The exact nature of engine 10 or 103 may be varied to suit. The selected form of the engine may encompass either two stroke cycle operation or four stroke cycle operation, depending upon the valve system provided. It is also optional to switch operation between two stroke and four stroke cycles by appropriate manipulation of valving. Combustion may be either of the compression ignition type or of the spark ignition type, with appropriate fuel and ignition systems being fitted to the engine.

In some engine operation regimens, it may be necessary to have poppet valves in place of the inlet ports and exhaust ports shown for the previously described embodiments. FIG. 7 shows an arrangement for providing a poppet valve carried in the cylinder block or cylinder head. In the embodiment of FIG. 7, engine 132 has an external protective housing 134, a crankshaft 136, and a cylinder block 138. Crankshaft 136 and cylinder block 138 function in the manner of the previously described embodiments as to power production, but vary in valve arrangements and in ignition type. Cylinder block 138 has an upwardly projecting member 140 which includes a receptacle for slidably receiving a lifter or tappet 142. A pushrod 144 is supported at one end by interference with tappet 142 and at the other end by a rocker arm 146. Rocker arm 146 reciprocatingly drives a poppet valve 148. Location of valve 148 is shown in purely symbolic fashion. In practice, its location and orientation may be varied as appropriate to replace or supplement the exposed port valves of the prior embodiments.

Tappet 142 rotates in tandem with cylinder block 138, and is operated by a cam lobe 150. Cam lobe 150 is fixedly mounted on a an enlarged portion of crankshaft 136, or cam carrier 152. It will be appreciated that although cam lobe 150 is a fixed or stationary component of engine 132, rotation of cylinder block 138 causes mutual motion with cam lobe 150. Cam lobe 150 therefore operates in conventional fashion despite its unconventional location.

FIG. 7 also shows how a mechanical fuel injection system may be fitted to engine 132. A projecting member 154 essentially similar to projecting member 140 houses a fuel injection plunger 156 housed in a bore formed in member 154. Plunger 156 is displaced by a cam lobe 157 in a manner similar to operation of tappet 142. Plunger 156 imposes pressure on fuel, which is then conducted to an injector such as injector 76 of FIG. 2. Supporting elements of a fuel injection system, such as a return line, will be understood to be provided where required.

Both the valve elements including tappet 142, pushrod 144, and rocker arm 146, and also fuel injection plunger 156 may be returned to their initial positions in known fashion by respective return springs (not shown). It will be appreciated that where necessary to achieve different timing and duration characteristics, different tiers of cam lobes may be provided for the fuel injection and valve systems. Also, where it is desirable to vary timing of one set of cam lobes independently from the other, separately controlled concentric sleeves (not shown) may be provided in encircling relation about crankshaft 136. These sleeves may each be operated by a motor such as motor 116 of FIG. 5 to effect the desired control.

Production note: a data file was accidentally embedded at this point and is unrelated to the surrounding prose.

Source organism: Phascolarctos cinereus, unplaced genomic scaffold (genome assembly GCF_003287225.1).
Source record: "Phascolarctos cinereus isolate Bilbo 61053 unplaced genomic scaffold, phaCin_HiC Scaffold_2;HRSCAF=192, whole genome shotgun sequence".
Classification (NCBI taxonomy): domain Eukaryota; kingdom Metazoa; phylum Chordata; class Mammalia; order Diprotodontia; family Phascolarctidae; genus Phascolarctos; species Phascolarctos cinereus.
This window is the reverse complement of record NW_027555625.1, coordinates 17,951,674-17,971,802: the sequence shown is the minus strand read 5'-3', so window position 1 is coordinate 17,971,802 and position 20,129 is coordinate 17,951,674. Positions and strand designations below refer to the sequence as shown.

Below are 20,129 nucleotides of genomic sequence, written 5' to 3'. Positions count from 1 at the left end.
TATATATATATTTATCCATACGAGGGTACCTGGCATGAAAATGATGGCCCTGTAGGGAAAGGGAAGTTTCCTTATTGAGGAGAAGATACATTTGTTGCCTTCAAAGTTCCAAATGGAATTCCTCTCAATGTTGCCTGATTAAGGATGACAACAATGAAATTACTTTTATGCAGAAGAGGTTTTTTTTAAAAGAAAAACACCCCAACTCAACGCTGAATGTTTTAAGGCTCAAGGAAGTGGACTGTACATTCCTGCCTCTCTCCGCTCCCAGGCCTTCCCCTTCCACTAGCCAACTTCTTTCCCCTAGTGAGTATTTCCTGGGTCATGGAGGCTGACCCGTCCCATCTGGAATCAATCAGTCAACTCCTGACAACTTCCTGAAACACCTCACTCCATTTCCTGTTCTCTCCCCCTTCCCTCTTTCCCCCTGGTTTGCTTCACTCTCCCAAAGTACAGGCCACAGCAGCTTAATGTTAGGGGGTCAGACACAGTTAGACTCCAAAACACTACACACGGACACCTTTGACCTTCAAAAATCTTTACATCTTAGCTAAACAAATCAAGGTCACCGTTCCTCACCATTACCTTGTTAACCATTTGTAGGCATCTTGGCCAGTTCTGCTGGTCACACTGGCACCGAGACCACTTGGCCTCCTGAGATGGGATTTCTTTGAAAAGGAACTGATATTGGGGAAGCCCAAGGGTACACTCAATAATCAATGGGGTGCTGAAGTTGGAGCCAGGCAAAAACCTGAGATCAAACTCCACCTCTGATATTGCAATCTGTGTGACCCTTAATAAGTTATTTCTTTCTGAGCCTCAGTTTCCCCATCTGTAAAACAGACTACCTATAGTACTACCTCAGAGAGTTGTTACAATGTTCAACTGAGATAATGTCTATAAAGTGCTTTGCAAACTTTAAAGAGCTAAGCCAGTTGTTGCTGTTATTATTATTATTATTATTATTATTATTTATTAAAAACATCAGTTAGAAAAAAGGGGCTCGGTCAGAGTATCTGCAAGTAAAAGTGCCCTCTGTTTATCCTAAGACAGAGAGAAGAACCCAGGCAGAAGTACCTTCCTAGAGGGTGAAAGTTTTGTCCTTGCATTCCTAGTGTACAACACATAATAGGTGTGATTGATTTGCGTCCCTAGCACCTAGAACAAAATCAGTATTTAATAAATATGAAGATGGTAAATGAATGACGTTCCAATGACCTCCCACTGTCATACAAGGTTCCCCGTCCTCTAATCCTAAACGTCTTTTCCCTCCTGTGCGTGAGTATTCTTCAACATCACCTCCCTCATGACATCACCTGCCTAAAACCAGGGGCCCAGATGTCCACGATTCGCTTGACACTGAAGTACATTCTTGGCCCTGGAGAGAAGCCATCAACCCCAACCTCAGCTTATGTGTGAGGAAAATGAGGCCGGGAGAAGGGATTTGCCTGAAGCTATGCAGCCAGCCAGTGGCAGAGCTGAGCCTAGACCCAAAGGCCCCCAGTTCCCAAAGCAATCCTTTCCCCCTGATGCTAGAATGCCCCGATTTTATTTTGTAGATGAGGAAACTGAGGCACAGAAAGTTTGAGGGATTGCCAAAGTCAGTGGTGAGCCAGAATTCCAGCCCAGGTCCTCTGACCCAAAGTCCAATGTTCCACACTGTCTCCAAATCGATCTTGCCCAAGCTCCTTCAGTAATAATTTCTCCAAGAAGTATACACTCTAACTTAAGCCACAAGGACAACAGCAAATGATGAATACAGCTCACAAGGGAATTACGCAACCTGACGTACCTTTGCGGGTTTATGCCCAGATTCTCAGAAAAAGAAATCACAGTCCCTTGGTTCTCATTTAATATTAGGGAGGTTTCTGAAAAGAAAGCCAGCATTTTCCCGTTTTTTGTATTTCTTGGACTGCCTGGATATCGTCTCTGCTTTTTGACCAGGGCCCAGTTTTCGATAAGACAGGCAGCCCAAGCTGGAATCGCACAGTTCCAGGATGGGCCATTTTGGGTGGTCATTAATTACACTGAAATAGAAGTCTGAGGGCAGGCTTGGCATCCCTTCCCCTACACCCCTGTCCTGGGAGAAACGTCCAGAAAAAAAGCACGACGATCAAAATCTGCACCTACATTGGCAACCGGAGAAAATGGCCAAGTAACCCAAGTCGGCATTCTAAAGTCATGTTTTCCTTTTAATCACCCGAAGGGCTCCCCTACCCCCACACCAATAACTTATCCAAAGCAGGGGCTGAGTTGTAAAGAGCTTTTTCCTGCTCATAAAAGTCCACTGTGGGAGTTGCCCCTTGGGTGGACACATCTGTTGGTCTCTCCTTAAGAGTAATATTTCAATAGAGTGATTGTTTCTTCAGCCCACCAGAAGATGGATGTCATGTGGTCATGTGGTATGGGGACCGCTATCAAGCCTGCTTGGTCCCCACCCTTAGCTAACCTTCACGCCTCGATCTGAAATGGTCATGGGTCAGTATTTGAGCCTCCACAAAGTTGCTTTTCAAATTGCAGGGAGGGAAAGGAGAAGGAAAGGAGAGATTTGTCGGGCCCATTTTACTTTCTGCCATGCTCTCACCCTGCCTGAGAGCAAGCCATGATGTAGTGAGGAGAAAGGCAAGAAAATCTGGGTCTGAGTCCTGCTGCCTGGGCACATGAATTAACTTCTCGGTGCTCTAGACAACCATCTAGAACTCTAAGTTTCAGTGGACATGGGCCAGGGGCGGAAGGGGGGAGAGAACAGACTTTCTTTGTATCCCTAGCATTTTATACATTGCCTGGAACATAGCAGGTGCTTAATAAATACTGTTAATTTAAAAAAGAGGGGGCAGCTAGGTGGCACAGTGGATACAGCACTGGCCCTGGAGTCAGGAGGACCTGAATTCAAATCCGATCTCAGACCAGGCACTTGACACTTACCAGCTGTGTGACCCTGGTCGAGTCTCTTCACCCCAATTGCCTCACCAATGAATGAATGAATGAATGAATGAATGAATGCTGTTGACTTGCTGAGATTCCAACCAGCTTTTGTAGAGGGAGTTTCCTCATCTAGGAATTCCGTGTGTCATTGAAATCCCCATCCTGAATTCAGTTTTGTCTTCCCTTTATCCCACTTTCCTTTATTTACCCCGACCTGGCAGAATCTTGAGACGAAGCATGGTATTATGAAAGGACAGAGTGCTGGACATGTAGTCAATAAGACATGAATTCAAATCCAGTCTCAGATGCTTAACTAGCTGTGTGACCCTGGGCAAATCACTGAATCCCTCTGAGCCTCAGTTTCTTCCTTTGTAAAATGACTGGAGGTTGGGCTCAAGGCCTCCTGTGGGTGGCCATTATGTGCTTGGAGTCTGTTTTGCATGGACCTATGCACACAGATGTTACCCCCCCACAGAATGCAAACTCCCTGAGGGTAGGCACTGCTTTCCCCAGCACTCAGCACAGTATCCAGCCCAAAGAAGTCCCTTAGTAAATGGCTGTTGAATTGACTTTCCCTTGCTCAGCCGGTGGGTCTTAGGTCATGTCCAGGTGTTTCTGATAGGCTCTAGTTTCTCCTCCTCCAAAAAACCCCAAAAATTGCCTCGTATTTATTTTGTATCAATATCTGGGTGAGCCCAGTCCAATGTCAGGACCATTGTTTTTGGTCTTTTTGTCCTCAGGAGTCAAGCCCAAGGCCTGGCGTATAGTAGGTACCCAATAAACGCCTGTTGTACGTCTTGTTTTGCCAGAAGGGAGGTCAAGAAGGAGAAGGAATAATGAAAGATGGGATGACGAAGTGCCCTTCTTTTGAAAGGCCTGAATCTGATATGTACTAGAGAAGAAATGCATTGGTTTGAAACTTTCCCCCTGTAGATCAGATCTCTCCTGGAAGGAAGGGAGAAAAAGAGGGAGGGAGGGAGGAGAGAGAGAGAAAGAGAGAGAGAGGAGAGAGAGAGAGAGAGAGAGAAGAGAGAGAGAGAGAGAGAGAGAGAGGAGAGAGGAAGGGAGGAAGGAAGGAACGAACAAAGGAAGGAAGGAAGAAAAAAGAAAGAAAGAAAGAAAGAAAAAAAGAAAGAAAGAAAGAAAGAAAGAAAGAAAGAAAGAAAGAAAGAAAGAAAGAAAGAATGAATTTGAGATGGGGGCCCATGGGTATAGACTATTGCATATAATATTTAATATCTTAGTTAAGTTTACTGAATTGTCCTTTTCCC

FIG. 8 shows a modification to valve rocker arms to enable an auxiliary function to be driven therefrom. Illustratively, rocker arm 158 has a fulcrum generally indicated at 160, an arm portion 162 extending to engage a valve stem 164 and valve spring 166, an arm portion 168 extending to engage a pushrod 170, and an auxiliary arm 172. A push rod 174 is yoked to a pin 176 or otherwise pivotally connected to auxiliary arm 172. Push rod 174 operates a plunger 178 slidably disposed within a chamber 180 of a housing 182. In those embodiments wherein push rod 174 not yoked, then a return spring (not shown) is preferably provided to return plunger 178 to its initial position after displacement by push rod 174. Reciprocation of plunger 178 pressurizes lubricant (not shown) or other fluid contained in chamber 180. Pressurized fluid exits through a conduit 184. Loss through entry opening 186 is prevented by a ball type check valve 188. One function that may be satisfied in this manner is that of fuel injectors, particularly for diesel operation. It may be desirable to inject a cylinder other than that associated with rocker arm 158 to assure appropriate timing of injection with respect to the combustion cycle.

FIG. 9 shows details of induction and exhaust gas flow and also how certain support functions, such as lubricant and circulation and electrical connections are provided to engine 210. FIG. 9 also clearly differentiates between moving and stationary parts. Engine 210 is generally similar in function and construction to its counterparts of FIGS. 1 and 7. Engine 210 comprises a rotatable cylinder block 238 which contains cylinder and piston assemblies, a connecting rod, and a crankshaft positioning adjuster (not separately shown) which may be similar to those described prior. Cylinder block 238 is generally circular if viewed in top plan, and rotates as indicated by arrow A. Stationary parts are shown in cross hatching. Cross hatching is employed only to indicate stationary parts and to assist in discerning walls separating passages, and should not be construed to indicated continuous, solid constituency of illustrated components.